Delphine Genin is teaching business from a marketing perspective
Delphine Genin has some unconventional teaching methods, to say the least.
As a student, she always felt that school was not made for her. Suffering from dyslexia, she struggled in the rigid system that allowed for only one, narrow means of learning. By the age of fourteen, she began to understand the rules of the game – academic success is on based your ability to understand and to meet teachers’ expectations, not necessarily to master the subject you are taught. Once you grasp what these expectations are, you can deliver accordingly. This doesn’t mean you have gained the important learning outcomes.
But in real life, ‘doing what’s expected of you’ is not what drives success.
Surprisingly, Delphine’s creative teaching tactics stem from her experience in marketing. It was working on the marketing team at L’Oréal and Procter & Gamble that she learned to take a consumer-centric approach - to market effectively, you must, first and foremost, understand your consumer and their wants and needs are. It’s an approach founded on empathy, requiring you to put yourself in other people’s shoes, and this is the method she applies to teaching. If you try to understand what and why students want to learn, she points out, you can create the space and give them the incentive to do so – from there, they will do the work.
‘Doing what’s expected of you’ is not what drives success.
Delphine began her work with César Ritz Colleges as a consultant on efficient learning. Eventually, she began to lecture and became one of the forces that contributed to shaping the school’s experiential approach to learning. She tells us about how she implements her teaching methods in her Business Plan class, and how she hopes to prepare her students to navigate the constantly-changing business world.
What are some of the ways you help students formulate their own business ideas?
I always tell my students, ‘don’t start with a big idea,’ which is confusing for a lot of people. Everyone thinks that this is exactly what you need for a business to work, but actually, the best businesses start with empathy. We use this approach in Design Thinking – start by learning about your audience, then start figuring out what the product should be. By being empathetic, you step out of your own worldview and broaden your perspective – this can only lead to new ideas and innovation!
The combination of logic and intuition is much more likely to lead to a successful business idea.
A lot of us are used to associating ourselves with one way of thinking – saying “I’m creative, I follow my gut instinct,” or “I prefer to use facts and logic to find an answer.” But Dr. Tara Swart’s Brain Agility Model demonstrates that the best way to improve your performance is to use multiple ways of thinking at once. Students need to use their intuition, and I encourage that. But I also tell them to back that up with research, data analyses, and to have conversations with their audiences. The combination of logic and intuition is much more likely to lead to a successful business idea.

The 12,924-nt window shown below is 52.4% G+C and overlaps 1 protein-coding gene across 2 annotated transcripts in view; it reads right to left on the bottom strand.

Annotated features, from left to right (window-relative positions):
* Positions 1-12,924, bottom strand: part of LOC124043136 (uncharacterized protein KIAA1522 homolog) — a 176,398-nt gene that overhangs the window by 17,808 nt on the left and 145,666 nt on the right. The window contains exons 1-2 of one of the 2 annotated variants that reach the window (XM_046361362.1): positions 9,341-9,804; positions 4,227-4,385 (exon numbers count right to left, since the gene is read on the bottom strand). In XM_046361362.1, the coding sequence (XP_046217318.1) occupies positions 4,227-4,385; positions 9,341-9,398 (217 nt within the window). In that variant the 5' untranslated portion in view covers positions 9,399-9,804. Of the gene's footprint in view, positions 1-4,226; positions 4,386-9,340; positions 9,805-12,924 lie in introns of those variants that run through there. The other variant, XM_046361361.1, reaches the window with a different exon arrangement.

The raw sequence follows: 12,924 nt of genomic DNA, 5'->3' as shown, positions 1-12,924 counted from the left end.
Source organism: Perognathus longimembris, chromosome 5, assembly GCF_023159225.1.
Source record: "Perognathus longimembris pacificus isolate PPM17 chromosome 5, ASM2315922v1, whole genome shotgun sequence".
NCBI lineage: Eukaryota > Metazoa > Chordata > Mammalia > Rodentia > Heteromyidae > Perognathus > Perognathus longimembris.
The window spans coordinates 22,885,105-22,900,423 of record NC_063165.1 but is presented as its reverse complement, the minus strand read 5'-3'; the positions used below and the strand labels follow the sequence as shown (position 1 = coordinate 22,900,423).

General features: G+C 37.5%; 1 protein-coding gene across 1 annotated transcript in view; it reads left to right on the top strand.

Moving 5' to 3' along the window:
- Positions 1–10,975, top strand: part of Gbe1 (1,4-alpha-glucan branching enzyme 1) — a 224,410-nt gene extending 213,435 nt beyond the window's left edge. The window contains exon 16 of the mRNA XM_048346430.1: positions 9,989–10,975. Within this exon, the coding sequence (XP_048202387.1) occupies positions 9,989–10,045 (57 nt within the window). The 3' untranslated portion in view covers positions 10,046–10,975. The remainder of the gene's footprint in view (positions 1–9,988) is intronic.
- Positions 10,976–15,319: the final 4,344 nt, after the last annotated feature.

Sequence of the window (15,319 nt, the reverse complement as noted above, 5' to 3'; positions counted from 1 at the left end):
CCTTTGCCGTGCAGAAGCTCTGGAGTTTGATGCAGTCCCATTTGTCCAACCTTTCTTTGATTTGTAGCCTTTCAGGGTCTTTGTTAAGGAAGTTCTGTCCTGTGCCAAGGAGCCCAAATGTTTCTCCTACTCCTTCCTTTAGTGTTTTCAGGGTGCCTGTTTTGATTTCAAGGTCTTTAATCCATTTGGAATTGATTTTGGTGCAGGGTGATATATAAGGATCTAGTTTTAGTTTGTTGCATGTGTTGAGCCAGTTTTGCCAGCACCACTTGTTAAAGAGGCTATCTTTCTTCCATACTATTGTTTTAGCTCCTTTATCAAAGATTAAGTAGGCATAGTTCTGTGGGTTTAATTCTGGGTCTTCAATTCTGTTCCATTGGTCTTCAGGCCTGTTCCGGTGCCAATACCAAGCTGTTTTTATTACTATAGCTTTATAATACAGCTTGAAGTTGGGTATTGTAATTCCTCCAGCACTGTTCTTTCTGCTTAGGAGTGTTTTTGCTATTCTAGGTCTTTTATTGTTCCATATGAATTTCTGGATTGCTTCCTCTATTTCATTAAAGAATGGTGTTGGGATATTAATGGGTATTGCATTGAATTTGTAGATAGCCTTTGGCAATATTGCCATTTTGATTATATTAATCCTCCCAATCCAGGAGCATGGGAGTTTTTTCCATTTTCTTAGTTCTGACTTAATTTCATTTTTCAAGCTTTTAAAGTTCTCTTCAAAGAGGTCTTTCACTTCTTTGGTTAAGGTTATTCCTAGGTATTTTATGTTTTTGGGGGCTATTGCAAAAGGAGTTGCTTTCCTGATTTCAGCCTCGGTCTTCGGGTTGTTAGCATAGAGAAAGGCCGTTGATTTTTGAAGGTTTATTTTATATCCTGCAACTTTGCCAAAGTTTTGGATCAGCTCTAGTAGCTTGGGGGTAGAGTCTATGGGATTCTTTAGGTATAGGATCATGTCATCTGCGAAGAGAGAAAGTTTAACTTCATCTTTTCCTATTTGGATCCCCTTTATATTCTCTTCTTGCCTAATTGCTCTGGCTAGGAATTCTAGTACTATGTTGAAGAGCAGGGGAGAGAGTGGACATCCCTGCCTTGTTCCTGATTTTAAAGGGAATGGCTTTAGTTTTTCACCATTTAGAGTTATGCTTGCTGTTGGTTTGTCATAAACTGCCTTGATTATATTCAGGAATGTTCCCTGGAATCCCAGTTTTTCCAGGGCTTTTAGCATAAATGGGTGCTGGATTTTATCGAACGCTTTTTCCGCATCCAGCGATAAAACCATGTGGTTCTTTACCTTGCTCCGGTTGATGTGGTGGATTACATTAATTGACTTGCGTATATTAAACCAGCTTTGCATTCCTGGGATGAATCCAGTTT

What are some of the new and emerging business models on the culinary scene?
Of course, the stay-at-home economy is on the rise, so businesses are having to reinvent themselves. For example, the White Rabbit in Moscow has found a way to create a fine-dining experience at home. People receive a box at their door with the elements of each dish neatly packaged. They then have a call with the chef, who guides them through the plating of each dish and explains the ingredients and how they work together to create a particular flavor experience.
What people also want right now is to forget that there even is a pandemic. In response to this desire, Greece is looking into creating a COVID- free zone – an island where everyone is tested, and you can go on holiday in a place where there is no COVID at all.
During the pandemic, we were able to see how much we value our world and our experiences.
An emerging trend is going to be purpose.
My humble understanding is that an emerging trend is going to be purpose. I think that people will be going out less because the value of eating at a restaurant or going on holiday has gone up. If we’re going to go out, it needs to mean more, to feel special. If there’s a risk involved in us partaking in something, the activity needs to be worth that risk and bring value to our lives.
What are some of the biggest ethical dilemmas in the business world right now, and how do you and your students engage with these?
A major topic that we target in class is corruption. We look at how corruption originates, and it’s always linked to power. The students will then take a “Doing Business Without Bribery” course that will earn them a certification from the UN.
In the business world, things are never as simple as you might expect. In my students, what I see is a strong urge to do the right thing. A lot of them are concerned with sustainability or have the desire to make a difference in the world by creating something meaningful. They have the vision, but often lack the ethical tools that will help them do the right thing when faced with complicated situations. These are what I aim to equip them with.
What do you hope the students leave your class with?
I hope they leave with the confidence to go ahead and try something in entrepreneurship. That’s my favorite thing, hearing that a student went ahead, took a risk, and brought their idea to life. That drives me, as a teacher.
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